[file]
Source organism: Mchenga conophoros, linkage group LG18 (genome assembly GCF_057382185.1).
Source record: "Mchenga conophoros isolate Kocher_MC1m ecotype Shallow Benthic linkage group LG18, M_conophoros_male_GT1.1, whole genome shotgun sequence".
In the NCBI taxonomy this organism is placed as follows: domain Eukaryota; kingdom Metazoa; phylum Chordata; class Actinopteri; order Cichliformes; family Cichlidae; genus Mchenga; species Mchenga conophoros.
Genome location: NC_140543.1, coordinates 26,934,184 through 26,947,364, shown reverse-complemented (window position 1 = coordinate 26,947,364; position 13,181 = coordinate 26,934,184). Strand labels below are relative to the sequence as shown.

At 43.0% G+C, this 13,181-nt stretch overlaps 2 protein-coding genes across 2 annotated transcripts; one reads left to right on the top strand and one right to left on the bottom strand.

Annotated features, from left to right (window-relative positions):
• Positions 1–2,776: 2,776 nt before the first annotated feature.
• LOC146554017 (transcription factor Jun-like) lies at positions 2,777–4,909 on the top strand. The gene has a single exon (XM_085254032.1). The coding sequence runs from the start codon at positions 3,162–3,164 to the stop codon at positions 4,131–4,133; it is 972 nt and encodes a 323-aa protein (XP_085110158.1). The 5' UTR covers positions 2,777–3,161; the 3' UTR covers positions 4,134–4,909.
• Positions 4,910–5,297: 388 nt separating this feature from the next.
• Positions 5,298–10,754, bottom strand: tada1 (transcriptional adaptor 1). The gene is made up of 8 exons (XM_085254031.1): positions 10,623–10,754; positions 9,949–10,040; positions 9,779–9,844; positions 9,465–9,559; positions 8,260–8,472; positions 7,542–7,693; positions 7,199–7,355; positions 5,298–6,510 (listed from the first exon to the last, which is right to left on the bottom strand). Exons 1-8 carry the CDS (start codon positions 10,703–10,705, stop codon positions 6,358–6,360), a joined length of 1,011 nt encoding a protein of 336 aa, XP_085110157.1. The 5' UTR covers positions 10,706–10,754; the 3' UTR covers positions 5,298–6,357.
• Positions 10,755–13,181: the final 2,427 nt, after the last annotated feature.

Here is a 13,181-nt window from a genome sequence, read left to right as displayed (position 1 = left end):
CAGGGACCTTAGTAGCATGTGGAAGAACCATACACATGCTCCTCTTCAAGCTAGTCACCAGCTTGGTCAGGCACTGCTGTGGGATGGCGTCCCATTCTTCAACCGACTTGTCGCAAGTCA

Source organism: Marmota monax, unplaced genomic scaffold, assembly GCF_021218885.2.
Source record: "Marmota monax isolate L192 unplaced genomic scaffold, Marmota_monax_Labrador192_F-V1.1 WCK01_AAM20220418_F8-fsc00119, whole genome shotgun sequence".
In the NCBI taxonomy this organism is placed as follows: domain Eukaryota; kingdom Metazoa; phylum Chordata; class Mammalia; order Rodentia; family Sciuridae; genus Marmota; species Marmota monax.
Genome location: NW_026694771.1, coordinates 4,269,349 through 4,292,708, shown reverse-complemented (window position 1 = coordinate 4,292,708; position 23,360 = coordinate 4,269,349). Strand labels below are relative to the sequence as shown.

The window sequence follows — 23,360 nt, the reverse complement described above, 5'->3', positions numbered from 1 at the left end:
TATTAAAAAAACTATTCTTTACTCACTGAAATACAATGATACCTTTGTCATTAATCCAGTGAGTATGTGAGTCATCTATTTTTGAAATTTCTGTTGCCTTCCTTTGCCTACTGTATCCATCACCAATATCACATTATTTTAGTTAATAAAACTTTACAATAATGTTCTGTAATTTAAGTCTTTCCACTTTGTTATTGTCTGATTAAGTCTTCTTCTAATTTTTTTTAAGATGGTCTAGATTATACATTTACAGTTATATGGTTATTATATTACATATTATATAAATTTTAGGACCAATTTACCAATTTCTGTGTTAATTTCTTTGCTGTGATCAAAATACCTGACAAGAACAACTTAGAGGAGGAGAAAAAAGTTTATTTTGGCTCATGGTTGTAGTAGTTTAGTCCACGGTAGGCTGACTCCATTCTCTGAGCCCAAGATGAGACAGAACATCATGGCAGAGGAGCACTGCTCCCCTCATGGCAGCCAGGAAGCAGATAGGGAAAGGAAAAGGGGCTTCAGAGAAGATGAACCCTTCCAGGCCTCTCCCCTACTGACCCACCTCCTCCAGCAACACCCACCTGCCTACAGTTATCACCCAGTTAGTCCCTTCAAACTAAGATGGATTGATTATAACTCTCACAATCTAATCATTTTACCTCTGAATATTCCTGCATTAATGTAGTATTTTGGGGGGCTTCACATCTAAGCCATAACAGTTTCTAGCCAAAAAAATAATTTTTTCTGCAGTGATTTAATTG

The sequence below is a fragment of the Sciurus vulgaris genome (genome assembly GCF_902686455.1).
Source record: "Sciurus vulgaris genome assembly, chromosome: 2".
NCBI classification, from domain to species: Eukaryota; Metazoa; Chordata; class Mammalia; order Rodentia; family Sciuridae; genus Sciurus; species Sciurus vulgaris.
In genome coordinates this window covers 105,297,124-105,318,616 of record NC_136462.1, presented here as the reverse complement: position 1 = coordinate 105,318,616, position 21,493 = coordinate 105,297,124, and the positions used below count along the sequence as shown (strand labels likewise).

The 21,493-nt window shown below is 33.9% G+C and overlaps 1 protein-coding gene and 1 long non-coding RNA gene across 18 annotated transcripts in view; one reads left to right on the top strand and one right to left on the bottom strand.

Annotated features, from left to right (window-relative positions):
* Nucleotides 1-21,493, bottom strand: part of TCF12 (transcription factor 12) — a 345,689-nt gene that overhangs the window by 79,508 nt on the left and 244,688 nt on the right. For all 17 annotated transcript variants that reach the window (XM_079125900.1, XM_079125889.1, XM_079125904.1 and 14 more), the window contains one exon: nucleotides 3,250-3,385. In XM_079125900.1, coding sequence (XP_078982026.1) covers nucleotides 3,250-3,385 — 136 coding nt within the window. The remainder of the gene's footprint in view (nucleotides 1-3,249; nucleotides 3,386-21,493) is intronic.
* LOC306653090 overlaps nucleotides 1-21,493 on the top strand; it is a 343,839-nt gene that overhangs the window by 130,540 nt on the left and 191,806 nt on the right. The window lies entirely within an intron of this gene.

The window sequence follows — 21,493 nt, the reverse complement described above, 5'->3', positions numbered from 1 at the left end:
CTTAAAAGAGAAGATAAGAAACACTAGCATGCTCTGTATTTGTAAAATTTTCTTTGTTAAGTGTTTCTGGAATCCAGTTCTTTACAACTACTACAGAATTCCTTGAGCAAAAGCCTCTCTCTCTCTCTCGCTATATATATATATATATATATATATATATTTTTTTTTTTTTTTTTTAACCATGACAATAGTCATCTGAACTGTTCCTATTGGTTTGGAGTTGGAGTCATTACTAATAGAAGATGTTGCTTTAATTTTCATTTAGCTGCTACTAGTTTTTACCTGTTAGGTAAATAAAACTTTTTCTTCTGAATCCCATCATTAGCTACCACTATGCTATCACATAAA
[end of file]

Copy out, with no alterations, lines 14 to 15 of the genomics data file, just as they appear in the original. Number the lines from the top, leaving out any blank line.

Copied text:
Source organism: Marmota monax, unplaced genomic scaffold, assembly GCF_021218885.2.
Source record: "Marmota monax isolate L192 unplaced genomic scaffold, Marmota_monax_Labrador192_F-V1.1 WCK01_AAM20220418_F8-fsc00119, whole genome shotgun sequence".